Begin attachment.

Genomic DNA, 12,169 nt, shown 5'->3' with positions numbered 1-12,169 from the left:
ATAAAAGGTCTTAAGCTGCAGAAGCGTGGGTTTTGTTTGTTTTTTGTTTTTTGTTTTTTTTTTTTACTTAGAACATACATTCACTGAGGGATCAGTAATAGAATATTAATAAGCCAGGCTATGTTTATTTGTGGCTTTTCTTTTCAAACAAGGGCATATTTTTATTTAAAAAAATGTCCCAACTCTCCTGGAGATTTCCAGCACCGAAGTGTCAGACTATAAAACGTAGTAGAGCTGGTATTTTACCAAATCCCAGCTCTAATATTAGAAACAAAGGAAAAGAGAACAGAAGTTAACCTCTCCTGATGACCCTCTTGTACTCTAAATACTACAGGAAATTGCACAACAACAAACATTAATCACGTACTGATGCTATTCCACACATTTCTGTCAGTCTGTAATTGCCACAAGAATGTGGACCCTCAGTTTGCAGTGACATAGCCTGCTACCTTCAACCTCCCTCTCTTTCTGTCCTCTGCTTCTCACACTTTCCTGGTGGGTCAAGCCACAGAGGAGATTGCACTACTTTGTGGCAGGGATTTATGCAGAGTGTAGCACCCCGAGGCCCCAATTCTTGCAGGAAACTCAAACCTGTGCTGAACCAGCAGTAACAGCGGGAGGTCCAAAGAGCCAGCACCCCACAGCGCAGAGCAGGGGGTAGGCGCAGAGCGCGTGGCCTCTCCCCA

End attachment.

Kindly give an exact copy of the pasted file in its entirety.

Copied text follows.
Genomic DNA, 12,169 nt, shown 5'->3' with positions numbered 1-12,169 from the left:
ATAAAAGGTCTTAAGCTGCAGAAGCGTGGGTTTTGTTTGTTTTTTGTTTTTTGTTTTTTTTTTTTACTTAGAACATACATTCACTGAGGGATCAGTAATAGAATATTAATAAGCCAGGCTATGTTTATTTGTGGCTTTTCTTTTCAAACAAGGGCATATTTTTATTTAAAAAAATGTCCCAACTCTCCTGGAGATTTCCAGCACCGAAGTGTCAGACTATAAAACGTAGTAGAGCTGGTATTTTACCAAATCCCAGCTCTAATATTAGAAACAAAGGAAAAGAGAACAGAAGTTAACCTCTCCTGATGACCCTCTTGTACTCTAAATACTACAGGAAATTGCACAACAACAAACATTAATCACGTACTGATGCTATTCCACACATTTCTGTCAGTCTGTAATTGCCACAAGAATGTGGACCCTCAGTTTGCAGTGACATAGCCTGCTACCTTCAACCTCCCTCTCTTTCTGTCCTCTGCTTCTCACACTTTCCTGGTGGGTCAAGCCACAGAGGAGATTGCACTACTTTGTGGCAGGGATTTATGCAGAGTGTAGCACCCCGAGGCCCCAATTCTTGCAGGAAACTCAAACCTGTGCTGAACCAGCAGTAACAGCGGGAGGTCCAAAGAGCCAGCACCCCACAGCGCAGAGCAGGGGGTAGGCGCAGAGCGCGTGGCCTCTCCCCA